As a green (novice not eco) writer, I gasped when I read that James Patterson does not write all of his own books. I further gasped when I read about all the other writers who do not write their own books. After I got over my initial horror, I felt foolish for thinking that one man could write seven books in a year. In my fantasy world, I thought writers without little people climbing all over them could produce that kind of work.
But no, not even nannies and cooks and housekeepers can allow a writer to produce seven books a year. A team of trained co-writers with the same writing style and ideology as the “brand” writer produces seven books a year.
I’m not comfortable with this. It feels like lying. (Keep in mind that I attended Catholic school for twelve years, so that colors every thought in my head–for better or worse. ) To me, writing is art. It is a relationship–first with the self, then with the reader. Readers are smart. They can recognize formula. They know when they are being put on. But do they care?
Apparently not, because Patterson sold 16 million books in 2007, with 19 New York Times bestsellers in a row. 16 million books in one year. (I got really excited last week when I hit the 300 mark. :))
But maybe I’m being stupid. After all, writing is an art, but it’s also a business. James Patterson did write some really popular books, initally. He has the storytelling skills. He has final word on all projects. Books are his business and he’s damn good at it.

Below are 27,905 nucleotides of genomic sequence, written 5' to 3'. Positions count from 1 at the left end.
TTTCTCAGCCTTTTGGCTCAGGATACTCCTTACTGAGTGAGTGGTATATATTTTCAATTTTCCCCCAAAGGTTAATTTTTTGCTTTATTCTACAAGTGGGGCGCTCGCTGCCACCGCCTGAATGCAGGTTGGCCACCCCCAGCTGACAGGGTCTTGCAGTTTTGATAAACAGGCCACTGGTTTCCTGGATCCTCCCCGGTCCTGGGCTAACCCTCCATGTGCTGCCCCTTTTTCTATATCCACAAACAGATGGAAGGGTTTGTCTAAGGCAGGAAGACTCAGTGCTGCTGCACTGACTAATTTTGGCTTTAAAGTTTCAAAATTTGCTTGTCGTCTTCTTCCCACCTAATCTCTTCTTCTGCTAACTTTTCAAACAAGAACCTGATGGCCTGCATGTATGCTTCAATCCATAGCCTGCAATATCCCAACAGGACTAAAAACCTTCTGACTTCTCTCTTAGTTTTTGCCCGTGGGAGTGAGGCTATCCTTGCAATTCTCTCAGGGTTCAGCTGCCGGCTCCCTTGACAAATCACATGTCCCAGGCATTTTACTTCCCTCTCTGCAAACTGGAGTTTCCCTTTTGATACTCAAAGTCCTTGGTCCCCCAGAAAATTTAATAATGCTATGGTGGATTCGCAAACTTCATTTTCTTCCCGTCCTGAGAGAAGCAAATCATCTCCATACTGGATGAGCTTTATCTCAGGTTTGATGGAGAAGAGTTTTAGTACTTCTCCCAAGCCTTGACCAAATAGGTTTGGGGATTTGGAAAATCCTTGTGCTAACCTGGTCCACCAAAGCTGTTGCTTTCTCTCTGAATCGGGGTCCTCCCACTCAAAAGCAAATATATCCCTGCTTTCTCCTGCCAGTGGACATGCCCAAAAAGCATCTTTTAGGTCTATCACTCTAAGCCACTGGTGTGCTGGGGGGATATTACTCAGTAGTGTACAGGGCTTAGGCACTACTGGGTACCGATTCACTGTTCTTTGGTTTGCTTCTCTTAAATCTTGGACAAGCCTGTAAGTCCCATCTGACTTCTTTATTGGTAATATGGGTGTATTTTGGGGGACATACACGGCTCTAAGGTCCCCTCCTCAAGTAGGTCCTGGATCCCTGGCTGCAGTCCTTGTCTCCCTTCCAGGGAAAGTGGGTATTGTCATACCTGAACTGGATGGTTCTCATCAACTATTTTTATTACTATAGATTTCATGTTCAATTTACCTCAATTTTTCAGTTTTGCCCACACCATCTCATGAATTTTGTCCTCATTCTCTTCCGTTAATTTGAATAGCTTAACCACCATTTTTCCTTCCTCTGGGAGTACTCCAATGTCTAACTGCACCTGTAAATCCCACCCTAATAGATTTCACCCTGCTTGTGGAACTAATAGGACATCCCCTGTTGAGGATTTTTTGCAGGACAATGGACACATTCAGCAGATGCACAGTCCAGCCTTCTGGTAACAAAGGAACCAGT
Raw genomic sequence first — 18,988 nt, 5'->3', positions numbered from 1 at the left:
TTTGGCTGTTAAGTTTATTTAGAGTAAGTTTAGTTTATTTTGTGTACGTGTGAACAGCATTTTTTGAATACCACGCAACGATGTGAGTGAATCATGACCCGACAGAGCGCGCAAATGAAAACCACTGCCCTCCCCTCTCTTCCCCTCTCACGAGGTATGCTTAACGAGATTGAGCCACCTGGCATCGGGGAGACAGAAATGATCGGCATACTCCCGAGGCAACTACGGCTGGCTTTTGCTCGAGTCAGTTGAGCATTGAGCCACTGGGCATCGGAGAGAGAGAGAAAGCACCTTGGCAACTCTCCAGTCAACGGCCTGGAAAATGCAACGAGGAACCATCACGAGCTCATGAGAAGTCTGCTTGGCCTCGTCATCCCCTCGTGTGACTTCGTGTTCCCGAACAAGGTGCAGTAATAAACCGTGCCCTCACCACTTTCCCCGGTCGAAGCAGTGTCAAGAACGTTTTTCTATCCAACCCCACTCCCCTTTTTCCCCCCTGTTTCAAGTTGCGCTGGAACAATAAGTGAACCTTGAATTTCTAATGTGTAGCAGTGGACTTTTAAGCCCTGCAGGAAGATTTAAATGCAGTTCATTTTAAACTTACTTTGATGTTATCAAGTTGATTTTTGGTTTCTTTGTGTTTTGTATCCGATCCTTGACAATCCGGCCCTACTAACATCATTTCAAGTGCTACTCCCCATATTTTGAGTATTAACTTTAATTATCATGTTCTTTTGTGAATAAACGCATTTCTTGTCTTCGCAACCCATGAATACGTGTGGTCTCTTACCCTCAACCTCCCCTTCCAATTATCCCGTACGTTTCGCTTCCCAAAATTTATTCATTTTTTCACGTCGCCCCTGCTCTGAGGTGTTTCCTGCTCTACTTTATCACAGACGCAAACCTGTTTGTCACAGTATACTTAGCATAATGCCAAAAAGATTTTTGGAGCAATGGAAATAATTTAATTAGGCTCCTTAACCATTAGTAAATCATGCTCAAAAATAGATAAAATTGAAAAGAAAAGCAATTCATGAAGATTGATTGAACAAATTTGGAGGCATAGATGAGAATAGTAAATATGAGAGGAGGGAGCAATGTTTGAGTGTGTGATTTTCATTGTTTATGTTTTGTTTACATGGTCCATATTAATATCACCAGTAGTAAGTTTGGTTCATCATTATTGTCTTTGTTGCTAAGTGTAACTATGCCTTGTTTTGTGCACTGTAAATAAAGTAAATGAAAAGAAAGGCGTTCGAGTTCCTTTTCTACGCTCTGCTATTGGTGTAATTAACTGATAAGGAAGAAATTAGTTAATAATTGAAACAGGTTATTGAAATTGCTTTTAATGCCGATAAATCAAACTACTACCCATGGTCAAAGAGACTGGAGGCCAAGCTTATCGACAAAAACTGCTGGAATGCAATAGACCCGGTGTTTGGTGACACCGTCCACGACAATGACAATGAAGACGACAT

Which brings me to the question writers get asked all the time: Would you rather have commercially successful books or well-reviewed literary fiction? Most of us want a perfect blend of both, but that’s just not reality for most writers. It’s made obvious through popular television programming and box office hits that really terrible stuff can bring in tons of money. (I understand this firsthand because every season I watch that horrible show, The Bachelor. I disgust even myself with this confession.)
I judge Mr. Patterson and all those “brand” authors harshly, but it does bring to mind Jonathan Franzen who, after being picked up by Oprah for her book club, decided that her readers just weren’t the high-minded type he envisioned as his audience. He also complained that Oprah’s corporation took over his life for the month leading up to his scheduled appearance. He backed out, and a million writers put their heads in their hands and uttered a collective “yikes.” To quote Pete Miller, a spokesman for Franzen’s publisher, “You just don’t do that.”
Being a booksnob is a waste of time. If Franzen had thought of his literary message reaching and elevating general readership (not to mention that his great-grandchildren would be taken care of) rather than judging his audience, he could have done a lot of good. He did recognize this later, but it was too late.
For the record, I have no objections to Oprah taking over my life for a month.
*photo credit: Rankin